Thursday, April 12, 2007

Should We Stay Or Should We Go Now

Trevor and I always thought one of the first things we would do when we're out of debt is use our savings (which are growing very quickly, thanks to Budget Guru) to buy our first house. That’s what a couple does, right?

But where? How? What house? Frankly, the whole idea makes me sweat.

I like my job because I'm invited into people's lives, specifically their finances, and I've learned that buying is more complicated than I thought. The suburb life appears to be an attractive alternative to, say, the half-million dollar homes in my city neighbourhood. People are moving away in droves. We’ve seriously considered it.

The unattractive part is that most people who move to the suburbs seem to end up needing two cars. They spend a lot of time driving place-to-place and commuting for work. They also seem to have more debt than they expected from home improvements and property taxes and huge hydro bills.

Then there’s the newly built suburb communities; houses all squished up together, yards like green postage stamps, scraggly teenager trees. Sure, these houses look like veritable mansions compared to our one-bedroom rental. Then the owners mention these weird problems they're suddenly having with the roof. The plumbing. Mold problems. Five years after being built brand-new.

And now I'm reading that renting is not necessarily throwing money away because you're not wasting any more than a homeowner paying property taxes or condo fees. It takes time to build up equity so buying makes more sense only under certain circumstances, as illustrated here.

I like not owning a car. Not being responsible for fixing the furnace. Jumping on transit and arriving in what feels like a different country. I dunno. I guess we’ll be renting for a while longer until we wrap our heads around this whole thing.

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Blogger John ~ 10:57 AM

I'm having the same dilemma for a lot of the reasons you list. I see home ownership as the end result of a lifetime of fiscal responsibility (that, and a big fat retirement income) but I worry that the purchase will create more problems than it would solve.

I'd love to stay where I am. Our neighbourhood is close to the airport and major public transit and downtown so it's ideal. But I know I can't afford a house around here, unless I had a massive down payment. But OTOH, moving to the 'burbs may be cheaper in terms of a mortgage but then you'd spend so much more driving and maintenance and Kerry'd have to give up public transit.

Ideally, I'd love to live in a little townhouse in a semi-urban area for roughly what I pay in rent now. My needs are few: a place to stick my car, a basement to stick my junk and a little backyard to stick my bbq.

Of course, I could have all that if I moved back to the Maritimes...  

Blogger Working From Home Today ~ 12:29 PM

Let's all move to the Maritimes! Seriously. I love it there. Reminds me of home, the Prairies, but with more water.  

Blogger John ~ 5:43 PM

I love Montreal and all but I wouldn't mind a later in life move back, maybe in my 40's. The winters are crappy but once May hits, it's paradise.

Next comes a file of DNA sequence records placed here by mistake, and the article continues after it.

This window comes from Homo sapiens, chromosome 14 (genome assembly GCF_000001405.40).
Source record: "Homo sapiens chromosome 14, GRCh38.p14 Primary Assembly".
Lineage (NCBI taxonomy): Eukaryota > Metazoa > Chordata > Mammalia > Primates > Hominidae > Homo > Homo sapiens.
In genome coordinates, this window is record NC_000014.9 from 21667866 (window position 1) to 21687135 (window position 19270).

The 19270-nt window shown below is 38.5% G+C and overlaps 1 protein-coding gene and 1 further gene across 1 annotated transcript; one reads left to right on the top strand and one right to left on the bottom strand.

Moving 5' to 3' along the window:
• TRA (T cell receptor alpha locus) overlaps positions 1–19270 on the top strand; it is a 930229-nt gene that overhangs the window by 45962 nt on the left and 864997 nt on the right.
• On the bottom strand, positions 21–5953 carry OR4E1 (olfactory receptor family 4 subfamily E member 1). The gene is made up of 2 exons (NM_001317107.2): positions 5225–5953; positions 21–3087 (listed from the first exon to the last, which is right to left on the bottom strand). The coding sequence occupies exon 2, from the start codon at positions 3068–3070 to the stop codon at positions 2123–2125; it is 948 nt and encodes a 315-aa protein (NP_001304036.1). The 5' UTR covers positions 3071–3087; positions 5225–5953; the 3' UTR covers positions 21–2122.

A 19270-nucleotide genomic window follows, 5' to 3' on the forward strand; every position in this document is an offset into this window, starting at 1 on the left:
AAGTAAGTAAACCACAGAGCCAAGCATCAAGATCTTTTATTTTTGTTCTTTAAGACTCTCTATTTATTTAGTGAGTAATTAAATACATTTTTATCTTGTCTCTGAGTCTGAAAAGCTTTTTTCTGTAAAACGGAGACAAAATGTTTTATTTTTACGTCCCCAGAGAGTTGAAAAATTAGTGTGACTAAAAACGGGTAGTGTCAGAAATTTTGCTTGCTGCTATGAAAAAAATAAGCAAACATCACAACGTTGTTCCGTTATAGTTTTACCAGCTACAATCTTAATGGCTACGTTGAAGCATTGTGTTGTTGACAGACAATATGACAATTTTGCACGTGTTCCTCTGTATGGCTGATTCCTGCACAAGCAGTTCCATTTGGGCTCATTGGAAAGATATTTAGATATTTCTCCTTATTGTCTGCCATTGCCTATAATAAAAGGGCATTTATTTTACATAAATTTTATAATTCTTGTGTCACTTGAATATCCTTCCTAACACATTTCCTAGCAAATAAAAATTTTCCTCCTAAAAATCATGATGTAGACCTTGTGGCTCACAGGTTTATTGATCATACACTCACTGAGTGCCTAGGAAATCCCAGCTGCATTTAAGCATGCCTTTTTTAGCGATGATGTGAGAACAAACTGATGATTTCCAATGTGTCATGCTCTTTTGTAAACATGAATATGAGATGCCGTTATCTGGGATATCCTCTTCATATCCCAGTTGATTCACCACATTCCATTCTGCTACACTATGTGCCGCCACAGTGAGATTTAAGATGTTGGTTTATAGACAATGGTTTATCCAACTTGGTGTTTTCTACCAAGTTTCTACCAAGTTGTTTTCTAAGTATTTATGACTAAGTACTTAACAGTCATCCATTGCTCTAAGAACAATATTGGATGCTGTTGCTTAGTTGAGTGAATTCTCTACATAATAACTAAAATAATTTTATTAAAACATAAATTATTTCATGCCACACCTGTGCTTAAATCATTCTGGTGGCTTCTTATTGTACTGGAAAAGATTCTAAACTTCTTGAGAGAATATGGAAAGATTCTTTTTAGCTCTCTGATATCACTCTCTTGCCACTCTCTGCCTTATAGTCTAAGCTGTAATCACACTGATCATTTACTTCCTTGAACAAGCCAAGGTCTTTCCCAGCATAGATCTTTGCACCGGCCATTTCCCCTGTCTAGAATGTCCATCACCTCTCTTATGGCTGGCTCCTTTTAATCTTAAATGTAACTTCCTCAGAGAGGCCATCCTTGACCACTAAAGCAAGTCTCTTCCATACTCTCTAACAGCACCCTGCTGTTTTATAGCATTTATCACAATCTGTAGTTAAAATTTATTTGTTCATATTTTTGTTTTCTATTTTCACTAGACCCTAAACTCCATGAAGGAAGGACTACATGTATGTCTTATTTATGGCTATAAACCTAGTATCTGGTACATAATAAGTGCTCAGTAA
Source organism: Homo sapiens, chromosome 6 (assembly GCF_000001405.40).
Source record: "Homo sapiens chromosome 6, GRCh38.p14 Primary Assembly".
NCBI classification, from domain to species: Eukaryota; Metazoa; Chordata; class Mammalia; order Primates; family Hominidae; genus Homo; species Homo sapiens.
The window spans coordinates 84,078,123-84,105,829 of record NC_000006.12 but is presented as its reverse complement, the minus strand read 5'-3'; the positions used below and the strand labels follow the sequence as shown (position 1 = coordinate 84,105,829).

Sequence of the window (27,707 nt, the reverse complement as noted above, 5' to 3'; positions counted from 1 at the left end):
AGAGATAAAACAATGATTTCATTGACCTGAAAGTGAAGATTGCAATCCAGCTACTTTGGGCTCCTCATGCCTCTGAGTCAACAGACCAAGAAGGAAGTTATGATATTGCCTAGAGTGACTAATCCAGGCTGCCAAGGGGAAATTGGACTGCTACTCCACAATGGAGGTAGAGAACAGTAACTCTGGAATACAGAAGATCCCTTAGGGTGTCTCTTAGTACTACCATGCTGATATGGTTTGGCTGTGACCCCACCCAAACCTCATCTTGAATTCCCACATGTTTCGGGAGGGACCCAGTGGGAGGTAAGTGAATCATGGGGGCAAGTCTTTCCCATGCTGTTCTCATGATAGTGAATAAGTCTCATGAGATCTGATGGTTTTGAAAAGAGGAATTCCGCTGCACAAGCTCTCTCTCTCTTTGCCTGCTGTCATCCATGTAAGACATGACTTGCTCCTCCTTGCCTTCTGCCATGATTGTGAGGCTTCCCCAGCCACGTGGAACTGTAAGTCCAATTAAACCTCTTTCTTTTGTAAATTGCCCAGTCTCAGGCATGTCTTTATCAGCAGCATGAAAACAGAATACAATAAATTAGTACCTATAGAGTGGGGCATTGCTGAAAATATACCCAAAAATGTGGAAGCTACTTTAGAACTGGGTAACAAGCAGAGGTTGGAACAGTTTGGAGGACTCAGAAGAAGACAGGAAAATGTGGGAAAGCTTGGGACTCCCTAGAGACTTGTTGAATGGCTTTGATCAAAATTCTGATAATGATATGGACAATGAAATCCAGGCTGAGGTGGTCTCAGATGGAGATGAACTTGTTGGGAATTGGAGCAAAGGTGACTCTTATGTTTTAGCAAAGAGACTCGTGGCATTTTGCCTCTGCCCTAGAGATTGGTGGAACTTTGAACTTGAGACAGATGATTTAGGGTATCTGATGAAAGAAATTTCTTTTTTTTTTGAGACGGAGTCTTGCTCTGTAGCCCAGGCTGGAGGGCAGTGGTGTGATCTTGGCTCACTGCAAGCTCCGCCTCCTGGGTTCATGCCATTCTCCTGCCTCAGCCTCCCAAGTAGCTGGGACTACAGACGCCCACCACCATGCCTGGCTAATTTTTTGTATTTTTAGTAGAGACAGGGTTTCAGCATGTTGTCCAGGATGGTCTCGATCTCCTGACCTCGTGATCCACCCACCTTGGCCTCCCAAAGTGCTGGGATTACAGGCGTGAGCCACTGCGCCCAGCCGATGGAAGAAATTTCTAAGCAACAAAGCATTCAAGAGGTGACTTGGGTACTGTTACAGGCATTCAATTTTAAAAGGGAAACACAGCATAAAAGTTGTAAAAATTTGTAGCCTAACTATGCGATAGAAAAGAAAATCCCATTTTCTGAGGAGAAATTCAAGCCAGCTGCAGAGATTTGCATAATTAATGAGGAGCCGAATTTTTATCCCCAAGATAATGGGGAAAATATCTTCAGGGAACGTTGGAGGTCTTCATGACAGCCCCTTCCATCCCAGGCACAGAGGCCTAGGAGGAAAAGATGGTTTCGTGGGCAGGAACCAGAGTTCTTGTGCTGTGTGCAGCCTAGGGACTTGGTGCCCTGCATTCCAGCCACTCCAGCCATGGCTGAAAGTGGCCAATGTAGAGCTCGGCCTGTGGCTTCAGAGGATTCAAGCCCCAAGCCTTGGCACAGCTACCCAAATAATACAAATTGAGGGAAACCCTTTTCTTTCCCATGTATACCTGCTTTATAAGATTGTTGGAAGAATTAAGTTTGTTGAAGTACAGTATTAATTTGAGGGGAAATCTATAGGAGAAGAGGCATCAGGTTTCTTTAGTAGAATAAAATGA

Blogger Chris ~ 10:39 PM

That article is based on the USA -- in Canada the interest on a mortgage isn't tax deductible (unless you can somehow take out an RRSP loan, withdraw the RRSPs and use them to pay for the house, which I've heard recommended - weird) so the situation is a bit different - also, the housing markets aren't parallel. Our friends who own in Arizona have seen their house value drop substantially over the last 2 years. Will this happen in metropolitan Toronto? Hard to say. Returning to Regina, the market is stupidly inflating right now, so we're going to try to buy right away -- cause I don't think it'll stop until it gets closer to Alberta. But what about Ontario? Would a financial planner have some insight? Our plan is to try to do Regina with one car - it'll be paid off in just 2 years :( - live centrally, and hopefully the bus/carpooling works. I was on the skytrain in Bangkok the other day thinking, gee, wouldn't it be great to have a skytrain in Regina, that would take you to downtown from the suburbs. All we'd need then is a bus system to support it...ha! Not likely in our one-car per person car that can fit 5 people or one truck that can haul a huge camper, that is. What have we come to?!  

Blogger Working From Home Today ~ 6:47 AM

Good points, Chris. We've considered the RRSP route. I've heard about Regina. I can no longer boast to my Ontario friends that "houses there are sooooooo cheap...", though I guess, comparatively, they still are.

Trevor went back to Regina on contracts a couple of times. It's gotten so spread out, it cost him $40 worth of cab rides to see a late movie (the bus? forget about it. You'd miss the movie).  

Blogger Naomi ~ 2:38 PM

We're never going to be able to own a house. Dan will never finish his PhD and I will never be employed again. Okay, slightly more realistically, I think house ownership is no longer a reasonable expectation for our generation and I'd better come to terms with it.  

Blogger Chris ~ 7:21 PM

I think you're being a bit pessimistic. If we, in our generation, can't afford housing (we being employable, competent people with University degrees) then what about everyone else? Who will buy houses? There will have to be a swing because otherwise all houses will be sitting vacant, no one able to afford to rent or buy them! It could be, also, that we're looking at the wrong type of houses - big, expensive ones in flashy neighbourhoods. Not sure there's a Broders Annex option in Toronto though :)  

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